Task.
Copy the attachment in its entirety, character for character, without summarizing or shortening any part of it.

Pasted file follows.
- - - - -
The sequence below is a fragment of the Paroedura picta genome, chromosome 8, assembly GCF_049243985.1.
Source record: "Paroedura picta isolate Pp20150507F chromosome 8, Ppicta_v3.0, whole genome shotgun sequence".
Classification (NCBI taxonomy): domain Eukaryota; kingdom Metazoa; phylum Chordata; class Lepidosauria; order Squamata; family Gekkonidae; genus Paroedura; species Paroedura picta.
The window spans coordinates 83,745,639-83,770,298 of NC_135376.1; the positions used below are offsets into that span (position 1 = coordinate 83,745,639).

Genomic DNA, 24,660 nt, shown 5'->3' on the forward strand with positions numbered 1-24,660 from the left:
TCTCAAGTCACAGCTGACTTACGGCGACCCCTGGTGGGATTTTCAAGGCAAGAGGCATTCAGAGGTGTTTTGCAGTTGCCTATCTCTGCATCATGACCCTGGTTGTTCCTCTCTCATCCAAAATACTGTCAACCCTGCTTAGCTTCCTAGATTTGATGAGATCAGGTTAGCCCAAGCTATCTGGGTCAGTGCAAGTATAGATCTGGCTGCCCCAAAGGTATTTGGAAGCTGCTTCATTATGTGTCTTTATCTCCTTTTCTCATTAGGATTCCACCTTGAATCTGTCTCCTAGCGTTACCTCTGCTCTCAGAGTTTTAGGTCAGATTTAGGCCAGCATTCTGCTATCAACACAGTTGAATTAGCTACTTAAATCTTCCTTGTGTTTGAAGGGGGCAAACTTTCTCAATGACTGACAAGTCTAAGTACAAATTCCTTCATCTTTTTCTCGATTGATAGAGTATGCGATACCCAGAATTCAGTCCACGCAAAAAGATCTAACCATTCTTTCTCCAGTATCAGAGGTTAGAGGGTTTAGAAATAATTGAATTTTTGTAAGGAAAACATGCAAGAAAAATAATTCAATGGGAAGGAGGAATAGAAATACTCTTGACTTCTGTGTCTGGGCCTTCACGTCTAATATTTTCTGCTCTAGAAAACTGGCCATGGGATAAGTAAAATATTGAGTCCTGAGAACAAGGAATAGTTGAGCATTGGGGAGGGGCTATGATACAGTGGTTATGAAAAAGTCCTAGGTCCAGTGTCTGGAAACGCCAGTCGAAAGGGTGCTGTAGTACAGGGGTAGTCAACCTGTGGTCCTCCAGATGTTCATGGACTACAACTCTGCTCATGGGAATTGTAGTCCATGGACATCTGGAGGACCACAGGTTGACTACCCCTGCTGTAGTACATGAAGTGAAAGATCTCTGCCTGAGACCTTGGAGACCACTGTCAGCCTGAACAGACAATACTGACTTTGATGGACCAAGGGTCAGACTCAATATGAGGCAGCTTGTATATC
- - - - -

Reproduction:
The sequence below is a fragment of the Paroedura picta genome, chromosome 8, assembly GCF_049243985.1.
Source record: "Paroedura picta isolate Pp20150507F chromosome 8, Ppicta_v3.0, whole genome shotgun sequence".
Classification (NCBI taxonomy): domain Eukaryota; kingdom Metazoa; phylum Chordata; class Lepidosauria; order Squamata; family Gekkonidae; genus Paroedura; species Paroedura picta.
The window spans coordinates 83,745,639-83,770,298 of NC_135376.1; the positions used below are offsets into that span (position 1 = coordinate 83,745,639).

Genomic DNA, 24,660 nt, shown 5'->3' on the forward strand with positions numbered 1-24,660 from the left:
TCTCAAGTCACAGCTGACTTACGGCGACCCCTGGTGGGATTTTCAAGGCAAGAGGCATTCAGAGGTGTTTTGCAGTTGCCTATCTCTGCATCATGACCCTGGTTGTTCCTCTCTCATCCAAAATACTGTCAACCCTGCTTAGCTTCCTAGATTTGATGAGATCAGGTTAGCCCAAGCTATCTGGGTCAGTGCAAGTATAGATCTGGCTGCCCCAAAGGTATTTGGAAGCTGCTTCATTATGTGTCTTTATCTCCTTTTCTCATTAGGATTCCACCTTGAATCTGTCTCCTAGCGTTACCTCTGCTCTCAGAGTTTTAGGTCAGATTTAGGCCAGCATTCTGCTATCAACACAGTTGAATTAGCTACTTAAATCTTCCTTGTGTTTGAAGGGGGCAAACTTTCTCAATGACTGACAAGTCTAAGTACAAATTCCTTCATCTTTTTCTCGATTGATAGAGTATGCGATACCCAGAATTCAGTCCACGCAAAAAGATCTAACCATTCTTTCTCCAGTATCAGAGGTTAGAGGGTTTAGAAATAATTGAATTTTTGTAAGGAAAACATGCAAGAAAAATAATTCAATGGGAAGGAGGAATAGAAATACTCTTGACTTCTGTGTCTGGGCCTTCACGTCTAATATTTTCTGCTCTAGAAAACTGGCCATGGGATAAGTAAAATATTGAGTCCTGAGAACAAGGAATAGTTGAGCATTGGGGAGGGGCTATGATACAGTGGTTATGAAAAAGTCCTAGGTCCAGTGTCTGGAAACGCCAGTCGAAAGGGTGCTGTAGTACAGGGGTAGTCAACCTGTGGTCCTCCAGATGTTCATGGACTACAACTCTGCTCATGGGAATTGTAGTCCATGGACATCTGGAGGACCACAGGTTGACTACCCCTGCTGTAGTACATGAAGTGAAAGATCTCTGCCTGAGACCTTGGAGACCACTGTCAGCCTGAACAGACAATACTGACTTTGATGGACCAAGGGTCAGACTCAATATGAGGCAGCTTGTATATC